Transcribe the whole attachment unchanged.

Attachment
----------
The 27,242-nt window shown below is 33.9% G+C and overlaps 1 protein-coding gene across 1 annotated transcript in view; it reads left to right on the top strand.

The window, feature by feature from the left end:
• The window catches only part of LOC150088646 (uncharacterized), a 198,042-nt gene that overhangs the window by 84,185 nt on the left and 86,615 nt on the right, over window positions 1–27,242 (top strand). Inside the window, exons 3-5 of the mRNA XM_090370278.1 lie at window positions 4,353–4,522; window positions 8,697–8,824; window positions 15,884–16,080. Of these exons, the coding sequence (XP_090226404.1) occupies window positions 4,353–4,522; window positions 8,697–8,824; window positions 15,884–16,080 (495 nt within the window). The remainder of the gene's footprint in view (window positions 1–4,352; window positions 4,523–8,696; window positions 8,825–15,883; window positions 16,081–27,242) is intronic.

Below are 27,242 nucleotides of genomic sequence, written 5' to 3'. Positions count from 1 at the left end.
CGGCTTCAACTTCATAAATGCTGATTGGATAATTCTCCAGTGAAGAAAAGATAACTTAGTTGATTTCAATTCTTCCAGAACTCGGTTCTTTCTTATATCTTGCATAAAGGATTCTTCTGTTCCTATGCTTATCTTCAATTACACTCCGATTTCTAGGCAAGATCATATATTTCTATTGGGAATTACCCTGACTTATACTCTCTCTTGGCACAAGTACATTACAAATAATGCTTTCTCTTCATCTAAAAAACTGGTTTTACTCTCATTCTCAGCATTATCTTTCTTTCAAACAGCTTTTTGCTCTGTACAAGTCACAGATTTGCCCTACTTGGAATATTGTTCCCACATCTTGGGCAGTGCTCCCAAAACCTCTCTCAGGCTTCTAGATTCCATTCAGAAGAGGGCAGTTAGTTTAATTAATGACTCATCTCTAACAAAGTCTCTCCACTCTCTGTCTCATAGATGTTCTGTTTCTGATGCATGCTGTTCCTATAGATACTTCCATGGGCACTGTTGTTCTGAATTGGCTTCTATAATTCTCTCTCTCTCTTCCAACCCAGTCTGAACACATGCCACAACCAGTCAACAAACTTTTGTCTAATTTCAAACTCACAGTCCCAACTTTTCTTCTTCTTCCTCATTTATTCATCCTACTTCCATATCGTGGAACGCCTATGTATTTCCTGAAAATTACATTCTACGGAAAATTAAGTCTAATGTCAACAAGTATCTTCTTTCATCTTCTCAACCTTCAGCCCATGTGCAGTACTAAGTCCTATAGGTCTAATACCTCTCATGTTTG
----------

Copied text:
The 27,242-nt window shown below is 33.9% G+C and overlaps 1 protein-coding gene across 1 annotated transcript in view; it reads left to right on the top strand.

The window, feature by feature from the left end:
• The window catches only part of LOC150088646 (uncharacterized), a 198,042-nt gene that overhangs the window by 84,185 nt on the left and 86,615 nt on the right, over window positions 1–27,242 (top strand). Inside the window, exons 3-5 of the mRNA XM_090370278.1 lie at window positions 4,353–4,522; window positions 8,697–8,824; window positions 15,884–16,080. Of these exons, the coding sequence (XP_090226404.1) occupies window positions 4,353–4,522; window positions 8,697–8,824; window positions 15,884–16,080 (495 nt within the window). The remainder of the gene's footprint in view (window positions 1–4,352; window positions 4,523–8,696; window positions 8,825–15,883; window positions 16,081–27,242) is intronic.

Below are 27,242 nucleotides of genomic sequence, written 5' to 3'. Positions count from 1 at the left end.
CGGCTTCAACTTCATAAATGCTGATTGGATAATTCTCCAGTGAAGAAAAGATAACTTAGTTGATTTCAATTCTTCCAGAACTCGGTTCTTTCTTATATCTTGCATAAAGGATTCTTCTGTTCCTATGCTTATCTTCAATTACACTCCGATTTCTAGGCAAGATCATATATTTCTATTGGGAATTACCCTGACTTATACTCTCTCTTGGCACAAGTACATTACAAATAATGCTTTCTCTTCATCTAAAAAACTGGTTTTACTCTCATTCTCAGCATTATCTTTCTTTCAAACAGCTTTTTGCTCTGTACAAGTCACAGATTTGCCCTACTTGGAATATTGTTCCCACATCTTGGGCAGTGCTCCCAAAACCTCTCTCAGGCTTCTAGATTCCATTCAGAAGAGGGCAGTTAGTTTAATTAATGACTCATCTCTAACAAAGTCTCTCCACTCTCTGTCTCATAGATGTTCTGTTTCTGATGCATGCTGTTCCTATAGATACTTCCATGGGCACTGTTGTTCTGAATTGGCTTCTATAATTCTCTCTCTCTCTTCCAACCCAGTCTGAACACATGCCACAACCAGTCAACAAACTTTTGTCTAATTTCAAACTCACAGTCCCAACTTTTCTTCTTCTTCCTCATTTATTCATCCTACTTCCATATCGTGGAACGCCTATGTATTTCCTGAAAATTACATTCTACGGAAAATTAAGTCTAATGTCAACAAGTATCTTCTTTCATCTTCTCAACCTTCAGCCCATGTGCAGTACTAAGTCCTATAGGTCTAATACCTCTCATGTTTG